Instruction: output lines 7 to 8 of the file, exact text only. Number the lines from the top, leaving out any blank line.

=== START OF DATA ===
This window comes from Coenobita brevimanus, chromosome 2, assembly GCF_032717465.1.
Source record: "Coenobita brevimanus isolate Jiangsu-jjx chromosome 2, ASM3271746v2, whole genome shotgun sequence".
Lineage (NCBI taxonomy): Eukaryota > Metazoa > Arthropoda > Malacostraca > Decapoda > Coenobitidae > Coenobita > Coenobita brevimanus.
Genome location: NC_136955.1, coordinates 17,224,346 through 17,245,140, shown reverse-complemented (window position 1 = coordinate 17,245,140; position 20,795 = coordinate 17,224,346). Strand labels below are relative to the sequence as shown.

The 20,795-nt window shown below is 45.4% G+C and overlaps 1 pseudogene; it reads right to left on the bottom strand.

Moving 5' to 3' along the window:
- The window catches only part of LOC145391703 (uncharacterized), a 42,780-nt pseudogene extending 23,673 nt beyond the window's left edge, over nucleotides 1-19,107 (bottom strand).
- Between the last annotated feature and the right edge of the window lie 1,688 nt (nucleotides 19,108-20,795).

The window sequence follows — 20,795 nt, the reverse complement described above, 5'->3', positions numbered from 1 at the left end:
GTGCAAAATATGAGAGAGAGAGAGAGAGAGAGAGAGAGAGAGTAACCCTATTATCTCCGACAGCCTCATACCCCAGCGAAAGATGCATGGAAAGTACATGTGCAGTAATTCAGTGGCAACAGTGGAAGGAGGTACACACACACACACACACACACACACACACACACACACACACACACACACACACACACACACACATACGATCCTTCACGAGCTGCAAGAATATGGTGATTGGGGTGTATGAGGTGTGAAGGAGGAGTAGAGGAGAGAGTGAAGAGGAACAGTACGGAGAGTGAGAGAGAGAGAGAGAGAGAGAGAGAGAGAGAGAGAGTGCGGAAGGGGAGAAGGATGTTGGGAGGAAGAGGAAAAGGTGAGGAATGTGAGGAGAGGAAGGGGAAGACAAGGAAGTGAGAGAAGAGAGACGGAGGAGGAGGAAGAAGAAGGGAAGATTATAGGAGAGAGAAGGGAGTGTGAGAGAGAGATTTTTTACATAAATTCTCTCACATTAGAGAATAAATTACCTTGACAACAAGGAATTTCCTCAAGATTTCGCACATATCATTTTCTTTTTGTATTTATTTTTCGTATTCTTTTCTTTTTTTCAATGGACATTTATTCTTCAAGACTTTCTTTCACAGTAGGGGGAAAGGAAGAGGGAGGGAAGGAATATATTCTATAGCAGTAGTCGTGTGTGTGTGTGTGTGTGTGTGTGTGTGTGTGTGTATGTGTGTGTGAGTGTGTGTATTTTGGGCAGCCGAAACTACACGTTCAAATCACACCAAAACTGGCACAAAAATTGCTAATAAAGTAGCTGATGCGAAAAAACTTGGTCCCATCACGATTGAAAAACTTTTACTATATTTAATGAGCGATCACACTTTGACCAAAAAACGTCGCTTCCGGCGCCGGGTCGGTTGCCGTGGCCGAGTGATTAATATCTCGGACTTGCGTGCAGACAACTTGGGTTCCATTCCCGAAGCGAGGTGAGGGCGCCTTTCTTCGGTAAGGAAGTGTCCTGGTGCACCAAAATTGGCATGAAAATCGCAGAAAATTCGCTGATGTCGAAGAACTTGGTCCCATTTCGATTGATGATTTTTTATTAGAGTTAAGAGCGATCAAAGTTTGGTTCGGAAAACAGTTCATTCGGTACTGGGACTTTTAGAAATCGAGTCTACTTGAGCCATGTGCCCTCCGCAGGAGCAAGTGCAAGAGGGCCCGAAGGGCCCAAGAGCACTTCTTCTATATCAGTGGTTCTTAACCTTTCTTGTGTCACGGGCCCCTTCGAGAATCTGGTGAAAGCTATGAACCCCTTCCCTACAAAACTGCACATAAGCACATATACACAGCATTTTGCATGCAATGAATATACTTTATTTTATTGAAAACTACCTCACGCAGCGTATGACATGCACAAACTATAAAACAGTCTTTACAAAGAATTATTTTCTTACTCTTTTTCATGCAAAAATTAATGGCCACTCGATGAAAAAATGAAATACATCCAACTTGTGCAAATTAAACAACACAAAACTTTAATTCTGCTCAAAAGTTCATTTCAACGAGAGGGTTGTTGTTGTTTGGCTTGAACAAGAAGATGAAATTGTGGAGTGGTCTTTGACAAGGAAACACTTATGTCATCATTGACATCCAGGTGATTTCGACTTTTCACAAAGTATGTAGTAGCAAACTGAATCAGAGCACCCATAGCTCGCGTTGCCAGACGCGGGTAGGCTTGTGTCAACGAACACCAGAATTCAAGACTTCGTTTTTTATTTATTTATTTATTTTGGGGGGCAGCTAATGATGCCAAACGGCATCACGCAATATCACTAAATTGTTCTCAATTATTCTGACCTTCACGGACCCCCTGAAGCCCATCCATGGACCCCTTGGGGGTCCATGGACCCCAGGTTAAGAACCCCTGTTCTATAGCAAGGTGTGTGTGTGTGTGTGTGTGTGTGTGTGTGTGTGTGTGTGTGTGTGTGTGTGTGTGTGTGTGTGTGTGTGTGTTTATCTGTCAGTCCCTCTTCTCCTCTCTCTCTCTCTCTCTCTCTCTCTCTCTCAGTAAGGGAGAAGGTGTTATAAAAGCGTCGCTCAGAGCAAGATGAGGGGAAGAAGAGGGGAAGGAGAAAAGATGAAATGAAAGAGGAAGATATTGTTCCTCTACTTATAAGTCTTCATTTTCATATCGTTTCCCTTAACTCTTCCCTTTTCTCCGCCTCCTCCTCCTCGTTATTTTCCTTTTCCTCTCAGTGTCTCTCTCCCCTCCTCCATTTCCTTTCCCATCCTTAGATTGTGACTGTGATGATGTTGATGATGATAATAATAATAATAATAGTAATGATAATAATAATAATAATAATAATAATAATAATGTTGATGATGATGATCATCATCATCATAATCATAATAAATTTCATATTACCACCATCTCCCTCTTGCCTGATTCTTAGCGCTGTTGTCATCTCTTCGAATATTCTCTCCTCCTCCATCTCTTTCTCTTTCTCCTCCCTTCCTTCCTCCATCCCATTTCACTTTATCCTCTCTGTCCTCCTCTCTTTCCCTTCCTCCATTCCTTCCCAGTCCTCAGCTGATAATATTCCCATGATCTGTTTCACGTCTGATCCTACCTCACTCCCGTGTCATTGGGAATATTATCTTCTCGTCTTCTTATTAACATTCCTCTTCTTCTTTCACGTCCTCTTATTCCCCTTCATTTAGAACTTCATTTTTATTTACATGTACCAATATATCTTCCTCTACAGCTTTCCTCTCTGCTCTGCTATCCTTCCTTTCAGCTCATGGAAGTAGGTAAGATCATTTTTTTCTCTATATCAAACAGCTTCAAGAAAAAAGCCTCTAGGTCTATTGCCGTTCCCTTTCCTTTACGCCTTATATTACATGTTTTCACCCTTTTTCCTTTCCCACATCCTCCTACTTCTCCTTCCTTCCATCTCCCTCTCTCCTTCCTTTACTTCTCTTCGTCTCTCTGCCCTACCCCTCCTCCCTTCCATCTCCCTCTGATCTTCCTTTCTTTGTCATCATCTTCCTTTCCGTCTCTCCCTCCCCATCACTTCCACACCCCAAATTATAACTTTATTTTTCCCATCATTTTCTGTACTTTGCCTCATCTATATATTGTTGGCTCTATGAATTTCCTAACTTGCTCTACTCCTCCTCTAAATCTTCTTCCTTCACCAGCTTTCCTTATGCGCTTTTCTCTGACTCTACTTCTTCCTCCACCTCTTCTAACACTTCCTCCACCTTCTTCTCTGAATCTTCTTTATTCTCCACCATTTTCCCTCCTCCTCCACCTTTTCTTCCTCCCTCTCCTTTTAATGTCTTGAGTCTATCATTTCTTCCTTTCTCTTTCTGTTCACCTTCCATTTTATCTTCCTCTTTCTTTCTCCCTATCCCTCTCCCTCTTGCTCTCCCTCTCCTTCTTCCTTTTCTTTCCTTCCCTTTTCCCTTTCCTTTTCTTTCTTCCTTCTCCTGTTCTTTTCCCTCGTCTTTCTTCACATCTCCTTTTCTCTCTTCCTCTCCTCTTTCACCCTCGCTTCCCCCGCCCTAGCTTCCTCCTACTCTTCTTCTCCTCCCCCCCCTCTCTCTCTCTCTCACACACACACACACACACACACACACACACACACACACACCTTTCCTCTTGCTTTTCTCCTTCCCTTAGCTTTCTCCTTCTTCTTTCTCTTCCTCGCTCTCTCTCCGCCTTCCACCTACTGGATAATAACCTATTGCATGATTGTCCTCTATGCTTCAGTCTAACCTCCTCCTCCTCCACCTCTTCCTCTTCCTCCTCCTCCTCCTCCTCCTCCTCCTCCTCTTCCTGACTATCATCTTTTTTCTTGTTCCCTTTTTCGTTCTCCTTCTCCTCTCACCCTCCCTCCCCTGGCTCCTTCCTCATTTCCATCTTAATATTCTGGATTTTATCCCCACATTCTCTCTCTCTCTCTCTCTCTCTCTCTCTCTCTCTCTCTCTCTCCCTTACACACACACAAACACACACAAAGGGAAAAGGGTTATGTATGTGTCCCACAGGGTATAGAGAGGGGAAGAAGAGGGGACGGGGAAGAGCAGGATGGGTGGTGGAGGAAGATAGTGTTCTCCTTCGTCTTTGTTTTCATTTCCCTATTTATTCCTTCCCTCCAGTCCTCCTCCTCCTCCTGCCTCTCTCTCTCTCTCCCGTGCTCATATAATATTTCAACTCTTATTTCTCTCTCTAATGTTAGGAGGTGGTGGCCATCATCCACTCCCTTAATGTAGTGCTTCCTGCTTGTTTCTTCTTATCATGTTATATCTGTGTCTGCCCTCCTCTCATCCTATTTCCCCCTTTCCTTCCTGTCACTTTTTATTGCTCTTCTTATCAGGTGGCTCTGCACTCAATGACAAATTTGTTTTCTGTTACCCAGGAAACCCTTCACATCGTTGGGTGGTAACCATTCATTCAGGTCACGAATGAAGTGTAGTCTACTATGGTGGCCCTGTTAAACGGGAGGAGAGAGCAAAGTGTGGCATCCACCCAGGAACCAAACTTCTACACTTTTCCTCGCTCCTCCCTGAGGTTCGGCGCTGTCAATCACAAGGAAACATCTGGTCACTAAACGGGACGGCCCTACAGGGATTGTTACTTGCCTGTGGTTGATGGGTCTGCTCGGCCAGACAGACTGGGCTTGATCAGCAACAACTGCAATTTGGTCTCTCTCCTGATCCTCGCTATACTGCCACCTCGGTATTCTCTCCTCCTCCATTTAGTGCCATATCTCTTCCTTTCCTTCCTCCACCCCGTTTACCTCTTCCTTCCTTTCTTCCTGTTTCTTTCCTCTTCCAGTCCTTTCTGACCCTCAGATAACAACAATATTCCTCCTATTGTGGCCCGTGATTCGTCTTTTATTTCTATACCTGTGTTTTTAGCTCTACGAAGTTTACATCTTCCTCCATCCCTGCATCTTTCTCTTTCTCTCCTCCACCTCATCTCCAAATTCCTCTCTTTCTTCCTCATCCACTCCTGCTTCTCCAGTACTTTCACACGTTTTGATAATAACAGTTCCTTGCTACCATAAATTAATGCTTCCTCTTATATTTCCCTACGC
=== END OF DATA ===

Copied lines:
- The window catches only part of LOC145391703 (uncharacterized), a 42,780-nt pseudogene extending 23,673 nt beyond the window's left edge, over nucleotides 1-19,107 (bottom strand).
- Between the last annotated feature and the right edge of the window lie 1,688 nt (nucleotides 19,108-20,795).